Researchers at Purdue University in the U.S. have developed a new method of harvesting vast amounts of energy from waste heat. Using glass fibers dipped in a solution containing nanocrystals of lead telluride, the team led by Dr. Yue Wu is engineering a highly flexible thermoelectric system that generates electricity by gathering heat from water pipes and engine components.

Harvesting the energy of waste heat is by no means a new idea - we've seen it implemented in aircraft sensors, camping cookware, even rubber boots.

The new Purdue system seeks to avoid many of the limitations that has hindered similar attempts in the past: it is less bulky, uses less toxic material, and could potentially be applied on a mass scale.

Using glass fibers coated by nanocrystals, Wu's team has engineered a promising new thermoelectric system that is best suited for use with power plants and car exhausts. It is scalable, eco-friendly, has comparatively low production costs and lends itself well to being mass-produced. When heated on one side, the electrons in a thermoelectric material migrate to the opposite, cooler side. This generates an electrical current which can then be channeled into the main grid. The net result is higher energy efficiency, less emissions, and a shrinking electric bill.

Although researchers have already created high-performance materials of this kind, these tend to be quite brittle and unable to conform to the bends along the pipes with which they are intended to operate. They are also manufactured using large quantities of materials which are either toxic or hard to come by.

Wu's solution was to dip glass fibers in a solution containing nanocrystals of lead telluride and then expose the fibers to heat, fusing the crystals together. The flexible fibers can easily follow the bends of water pipes and, by minimizing the use of expensive tellurium to a mere 300-nanometer-thick coating, the production costs fall dramatically.

The concept was demonstrated using a system containing tubes of differing diameters nested inside a larger tube. Hot water flows through a central tube and cooler water flows through an outer tube, with a layer of thermoelectric material between the two.

The researchers believe the system has applications in power plants, car engines and residential heating. These are areas where energy waste through heat is a big issue - for example research from the Lawrence Livermore National Lab shows that between 2008 and 2010, 57.3 to 57.8 percent of the total energy generated in the United States was rejected into the environment, the majority of which was dispersed as heat, with the main culprits being power plants and the automotive industry.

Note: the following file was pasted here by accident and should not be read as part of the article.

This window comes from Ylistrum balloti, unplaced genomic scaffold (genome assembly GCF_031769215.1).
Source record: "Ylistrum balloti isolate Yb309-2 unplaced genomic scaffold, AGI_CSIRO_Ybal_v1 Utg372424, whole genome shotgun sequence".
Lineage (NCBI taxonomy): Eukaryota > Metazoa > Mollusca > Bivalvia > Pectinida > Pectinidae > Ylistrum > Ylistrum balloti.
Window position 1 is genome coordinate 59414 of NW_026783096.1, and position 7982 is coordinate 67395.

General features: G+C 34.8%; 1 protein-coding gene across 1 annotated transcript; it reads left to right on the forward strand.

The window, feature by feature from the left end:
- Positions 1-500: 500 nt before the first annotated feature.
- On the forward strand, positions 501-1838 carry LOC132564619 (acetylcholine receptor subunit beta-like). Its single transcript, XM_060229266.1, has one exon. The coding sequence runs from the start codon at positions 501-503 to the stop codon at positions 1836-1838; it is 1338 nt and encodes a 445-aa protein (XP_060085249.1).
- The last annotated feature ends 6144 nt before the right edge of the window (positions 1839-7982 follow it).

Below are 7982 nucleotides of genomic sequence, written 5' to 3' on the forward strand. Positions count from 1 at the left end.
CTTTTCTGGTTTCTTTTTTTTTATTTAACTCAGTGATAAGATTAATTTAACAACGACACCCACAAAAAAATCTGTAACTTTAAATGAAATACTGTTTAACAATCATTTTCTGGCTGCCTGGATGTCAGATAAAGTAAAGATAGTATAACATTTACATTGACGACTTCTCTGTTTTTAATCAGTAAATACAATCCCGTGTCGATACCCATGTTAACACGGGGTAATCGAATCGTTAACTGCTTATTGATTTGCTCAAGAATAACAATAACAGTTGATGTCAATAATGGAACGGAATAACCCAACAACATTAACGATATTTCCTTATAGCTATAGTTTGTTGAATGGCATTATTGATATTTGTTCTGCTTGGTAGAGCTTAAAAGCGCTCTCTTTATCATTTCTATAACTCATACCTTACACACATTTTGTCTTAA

"If we could get just 10 percent back that would allow us to reduce energy consumption and power plant emissions considerably," Dr. Wu commented.

So how much energy can be harvested using the Purdue system?

"For those familiar with the thermodynamics of heat engines, the efficiency of a thermoelectric device made from our nanocrystal-coated fibers would be ~11 percent of the Carnot efficiency," Dr. Wu told Gizmag. "Considering some recent tests on a Chevy Suburban, a vehicle equipped with a thermoelectric device that uses our fibers would see a ~3.6 percent improvement in mpg due to the thermoelectric generator supplying 250-440 W of power. We have not looked into precise numbers regarding co-generation of electricity during residential heating."

There are still degradation issues that need to be ironed out however. "We suspect the cracking of the coated film on the glass fibers upon bending is the cause of the degradation, and we are working on the issue," says Dr. Wu. "The future steps will include improving the coating quality, exploring better coating 'ink', developing power generation modules based on flexible fibers and testing their efficiency."

And the future might even bring some quite unexpected applications. Besides generating electricity when exposed to heat, in fact, the material can also work in reverse, absorbing heat whenever an electrical current is applied. This means that the fibers might one day be woven into clothing, or used in solid-state cooling devices.

The findings were detailed in a research paper appearing last month in the journal Nano Letters. The work is being funded by the National Science Foundation and the U.S. Department of Energy.

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